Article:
by George Wolf
If you’ve seen Man on Wire, the Oscar-winning documentary from 2008, you may wonder if The Walk is even necessary (as if Hollywood cares). James Marsh’s look inside the legendary wire walk across the Twin Towers was as poetic as it was thrilling, and it left any other film on the subject a skyscraper-high hill to climb.
The Walk brings together director Robert Zemeckis, star Joseph Gordon-Levitt and some vertigo-inducing wizardry to give the story an newly polished sheen.
Gordon-Levitt is Philippe Petit, the effervescent Frenchman who pulled off the “artistic crime of the century.” In August of 1974, he successfully rigged a wire from the top of one tower to the other and walked across…and back..and back again.
The high whimsy count in the film’s first half could be expected from the director behind Forrest Gump, but it’s also a clear attempt to create a distinct identity for re-telling the tale. Zemeckis, who also co-wrote the script based on Petit’s book, has Gordon-Levitt in character atop the Statue of Liberty, scaling the “fourth wall” and narrating his journey from naive street performer to international sensation.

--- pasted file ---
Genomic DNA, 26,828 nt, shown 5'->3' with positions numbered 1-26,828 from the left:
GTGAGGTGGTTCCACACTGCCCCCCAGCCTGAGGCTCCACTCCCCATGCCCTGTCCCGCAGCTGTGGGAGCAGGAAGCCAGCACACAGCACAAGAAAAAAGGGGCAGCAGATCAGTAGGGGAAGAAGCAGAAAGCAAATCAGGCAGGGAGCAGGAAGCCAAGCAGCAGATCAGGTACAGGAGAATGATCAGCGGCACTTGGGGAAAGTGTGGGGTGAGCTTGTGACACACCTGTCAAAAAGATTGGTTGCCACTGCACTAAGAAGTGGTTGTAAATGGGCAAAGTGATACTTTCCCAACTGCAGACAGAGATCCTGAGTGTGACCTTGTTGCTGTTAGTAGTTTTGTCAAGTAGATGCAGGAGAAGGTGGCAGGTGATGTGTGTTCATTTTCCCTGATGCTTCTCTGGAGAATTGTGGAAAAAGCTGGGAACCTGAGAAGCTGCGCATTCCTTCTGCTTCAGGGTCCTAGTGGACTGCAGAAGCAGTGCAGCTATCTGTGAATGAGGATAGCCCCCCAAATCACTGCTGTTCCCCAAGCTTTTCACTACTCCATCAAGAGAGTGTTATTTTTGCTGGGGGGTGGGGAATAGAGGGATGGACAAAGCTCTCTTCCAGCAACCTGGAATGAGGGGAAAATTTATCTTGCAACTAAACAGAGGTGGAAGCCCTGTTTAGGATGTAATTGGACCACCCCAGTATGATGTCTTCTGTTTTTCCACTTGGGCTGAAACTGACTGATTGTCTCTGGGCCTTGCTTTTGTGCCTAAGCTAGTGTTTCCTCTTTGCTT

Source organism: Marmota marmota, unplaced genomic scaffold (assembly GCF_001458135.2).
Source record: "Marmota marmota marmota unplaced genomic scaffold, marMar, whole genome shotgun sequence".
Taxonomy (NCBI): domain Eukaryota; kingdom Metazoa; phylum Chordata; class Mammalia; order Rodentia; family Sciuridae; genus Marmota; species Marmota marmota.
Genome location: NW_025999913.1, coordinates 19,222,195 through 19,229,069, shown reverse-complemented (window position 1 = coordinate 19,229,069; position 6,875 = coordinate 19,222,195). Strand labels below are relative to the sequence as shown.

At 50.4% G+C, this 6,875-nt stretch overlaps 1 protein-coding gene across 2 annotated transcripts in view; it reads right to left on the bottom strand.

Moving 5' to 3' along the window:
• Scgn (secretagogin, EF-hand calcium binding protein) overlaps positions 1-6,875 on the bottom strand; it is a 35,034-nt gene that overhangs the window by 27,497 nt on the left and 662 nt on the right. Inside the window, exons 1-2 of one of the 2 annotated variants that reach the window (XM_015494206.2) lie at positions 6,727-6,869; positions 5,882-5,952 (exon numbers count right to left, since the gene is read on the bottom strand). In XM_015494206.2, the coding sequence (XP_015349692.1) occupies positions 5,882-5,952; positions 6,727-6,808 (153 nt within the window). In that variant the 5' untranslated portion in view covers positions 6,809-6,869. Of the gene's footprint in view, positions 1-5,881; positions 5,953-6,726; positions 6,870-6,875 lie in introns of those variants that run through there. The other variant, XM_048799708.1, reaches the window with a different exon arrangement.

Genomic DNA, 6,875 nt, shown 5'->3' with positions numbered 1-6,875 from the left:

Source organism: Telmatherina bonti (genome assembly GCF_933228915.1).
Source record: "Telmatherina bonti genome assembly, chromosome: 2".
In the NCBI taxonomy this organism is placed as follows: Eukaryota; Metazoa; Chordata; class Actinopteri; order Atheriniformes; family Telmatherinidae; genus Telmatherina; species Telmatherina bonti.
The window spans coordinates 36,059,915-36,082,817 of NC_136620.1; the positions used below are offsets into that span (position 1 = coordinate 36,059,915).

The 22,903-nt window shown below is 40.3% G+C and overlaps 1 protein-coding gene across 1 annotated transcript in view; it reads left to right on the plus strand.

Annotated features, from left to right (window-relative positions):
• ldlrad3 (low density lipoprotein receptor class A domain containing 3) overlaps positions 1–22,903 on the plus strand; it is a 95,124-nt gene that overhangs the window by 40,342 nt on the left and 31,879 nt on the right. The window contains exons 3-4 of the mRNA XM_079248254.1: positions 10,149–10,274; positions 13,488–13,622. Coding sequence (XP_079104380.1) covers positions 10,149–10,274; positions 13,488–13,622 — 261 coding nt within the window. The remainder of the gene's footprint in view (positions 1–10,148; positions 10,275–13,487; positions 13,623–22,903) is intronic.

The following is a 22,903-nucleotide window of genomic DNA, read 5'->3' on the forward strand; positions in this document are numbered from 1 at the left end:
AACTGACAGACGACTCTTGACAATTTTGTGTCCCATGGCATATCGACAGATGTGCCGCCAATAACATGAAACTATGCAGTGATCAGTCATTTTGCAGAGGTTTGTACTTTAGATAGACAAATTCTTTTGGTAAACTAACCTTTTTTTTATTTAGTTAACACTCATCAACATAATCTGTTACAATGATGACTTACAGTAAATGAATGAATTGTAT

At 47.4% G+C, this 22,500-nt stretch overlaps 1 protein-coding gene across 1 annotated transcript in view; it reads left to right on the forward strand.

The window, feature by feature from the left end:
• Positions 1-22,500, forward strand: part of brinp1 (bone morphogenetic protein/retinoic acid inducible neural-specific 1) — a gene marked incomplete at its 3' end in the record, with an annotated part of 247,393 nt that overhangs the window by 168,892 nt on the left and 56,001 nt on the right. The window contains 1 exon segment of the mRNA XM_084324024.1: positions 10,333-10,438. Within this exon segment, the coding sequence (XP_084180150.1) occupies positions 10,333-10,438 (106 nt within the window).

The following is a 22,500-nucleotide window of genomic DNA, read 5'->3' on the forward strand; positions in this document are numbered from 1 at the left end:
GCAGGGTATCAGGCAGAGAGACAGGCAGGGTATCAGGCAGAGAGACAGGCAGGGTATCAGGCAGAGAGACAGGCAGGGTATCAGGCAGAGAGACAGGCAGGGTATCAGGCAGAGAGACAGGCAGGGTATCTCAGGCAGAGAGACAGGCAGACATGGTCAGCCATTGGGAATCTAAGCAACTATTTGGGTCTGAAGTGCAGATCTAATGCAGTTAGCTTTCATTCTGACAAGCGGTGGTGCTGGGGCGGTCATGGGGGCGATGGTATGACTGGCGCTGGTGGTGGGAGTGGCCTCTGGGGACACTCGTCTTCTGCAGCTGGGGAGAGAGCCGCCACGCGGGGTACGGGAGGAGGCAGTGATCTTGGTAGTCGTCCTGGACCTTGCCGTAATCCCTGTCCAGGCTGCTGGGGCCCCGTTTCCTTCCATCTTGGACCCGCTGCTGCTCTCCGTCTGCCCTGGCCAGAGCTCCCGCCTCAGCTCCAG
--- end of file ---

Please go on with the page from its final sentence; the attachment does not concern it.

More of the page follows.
The overly fantastical narrative loses its charm pretty quickly, never approaching the emotional connection that drove Man on Wire. Gordon-Levitt, though, is a wonderful choice for Petit, with a performance good enough to make those unfamiliar with Petit’s tireless personality think the portrayal is over the top. No, that’s Petit.
The backstory does seems rushed, and when Petit’s team converges on the WTC to put the illegal scheme in motion, you’re not sure he’s earned the right to try it. But if Zemeckis is in a hurry to get Petit out on that wire, you quickly find out why, as questions about the film’s necessity are rebutted once the moment of truth arrives.
Man on Wire could only provide still photos from, as Petit calls it, “the coup,” but The Walk puts you there. Zemeckis and cinematographer Dariusz Wolski (Prometheus) unveil an array of truly wondrous visuals not for the faint of height. As with the recent Everest, this is a film meant to be seen in all its 3D IMAX eye-popping glory
Zemeckis saves any subtlety for where it counts the most, treating the memory of the WTC towers with a welcome, restrained dignity. That, coupled with the breathtaking recreation of a once-in-a-lifetime feat, makes The Walk a worthy trip.